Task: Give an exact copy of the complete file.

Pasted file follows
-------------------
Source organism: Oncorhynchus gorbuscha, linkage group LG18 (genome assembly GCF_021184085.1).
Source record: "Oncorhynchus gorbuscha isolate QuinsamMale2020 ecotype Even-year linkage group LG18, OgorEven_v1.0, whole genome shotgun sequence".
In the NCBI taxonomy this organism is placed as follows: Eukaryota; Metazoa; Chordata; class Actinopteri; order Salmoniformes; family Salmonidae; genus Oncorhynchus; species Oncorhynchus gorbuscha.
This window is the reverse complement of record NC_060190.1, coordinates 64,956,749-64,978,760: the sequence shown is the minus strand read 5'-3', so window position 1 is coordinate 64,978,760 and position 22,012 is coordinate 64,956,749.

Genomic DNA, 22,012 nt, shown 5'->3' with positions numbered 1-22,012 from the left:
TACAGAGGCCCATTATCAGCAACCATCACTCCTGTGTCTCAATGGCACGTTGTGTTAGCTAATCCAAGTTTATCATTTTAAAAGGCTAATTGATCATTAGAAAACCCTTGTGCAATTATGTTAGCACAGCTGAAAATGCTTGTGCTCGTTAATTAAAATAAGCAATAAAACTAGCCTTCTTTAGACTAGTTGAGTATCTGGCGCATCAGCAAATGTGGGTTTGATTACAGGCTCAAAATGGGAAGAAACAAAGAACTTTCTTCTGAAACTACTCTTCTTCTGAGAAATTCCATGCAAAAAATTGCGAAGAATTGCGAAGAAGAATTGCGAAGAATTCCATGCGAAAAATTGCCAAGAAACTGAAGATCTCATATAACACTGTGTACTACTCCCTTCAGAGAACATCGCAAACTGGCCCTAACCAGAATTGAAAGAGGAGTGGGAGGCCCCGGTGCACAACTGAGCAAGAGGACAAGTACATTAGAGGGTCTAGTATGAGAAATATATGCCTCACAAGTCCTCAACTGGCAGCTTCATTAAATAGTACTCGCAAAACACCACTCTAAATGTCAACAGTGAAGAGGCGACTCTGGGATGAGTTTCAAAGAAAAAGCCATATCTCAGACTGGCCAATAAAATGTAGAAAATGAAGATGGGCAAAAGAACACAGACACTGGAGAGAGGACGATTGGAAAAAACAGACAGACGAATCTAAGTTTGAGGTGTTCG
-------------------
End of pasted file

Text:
Source organism: Oncorhynchus gorbuscha, linkage group LG18 (genome assembly GCF_021184085.1).
Source record: "Oncorhynchus gorbuscha isolate QuinsamMale2020 ecotype Even-year linkage group LG18, OgorEven_v1.0, whole genome shotgun sequence".
In the NCBI taxonomy this organism is placed as follows: Eukaryota; Metazoa; Chordata; class Actinopteri; order Salmoniformes; family Salmonidae; genus Oncorhynchus; species Oncorhynchus gorbuscha.
This window is the reverse complement of record NC_060190.1, coordinates 64,956,749-64,978,760: the sequence shown is the minus strand read 5'-3', so window position 1 is coordinate 64,978,760 and position 22,012 is coordinate 64,956,749.

Genomic DNA, 22,012 nt, shown 5'->3' with positions numbered 1-22,012 from the left:
TACAGAGGCCCATTATCAGCAACCATCACTCCTGTGTCTCAATGGCACGTTGTGTTAGCTAATCCAAGTTTATCATTTTAAAAGGCTAATTGATCATTAGAAAACCCTTGTGCAATTATGTTAGCACAGCTGAAAATGCTTGTGCTCGTTAATTAAAATAAGCAATAAAACTAGCCTTCTTTAGACTAGTTGAGTATCTGGCGCATCAGCAAATGTGGGTTTGATTACAGGCTCAAAATGGGAAGAAACAAAGAACTTTCTTCTGAAACTACTCTTCTTCTGAGAAATTCCATGCAAAAAATTGCGAAGAATTGCGAAGAAGAATTGCGAAGAATTCCATGCGAAAAATTGCCAAGAAACTGAAGATCTCATATAACACTGTGTACTACTCCCTTCAGAGAACATCGCAAACTGGCCCTAACCAGAATTGAAAGAGGAGTGGGAGGCCCCGGTGCACAACTGAGCAAGAGGACAAGTACATTAGAGGGTCTAGTATGAGAAATATATGCCTCACAAGTCCTCAACTGGCAGCTTCATTAAATAGTACTCGCAAAACACCACTCTAAATGTCAACAGTGAAGAGGCGACTCTGGGATGAGTTTCAAAGAAAAAGCCATATCTCAGACTGGCCAATAAAATGTAGAAAATGAAGATGGGCAAAAGAACACAGACACTGGAGAGAGGACGATTGGAAAAAACAGACAGACGAATCTAAGTTTGAGGTGTTCG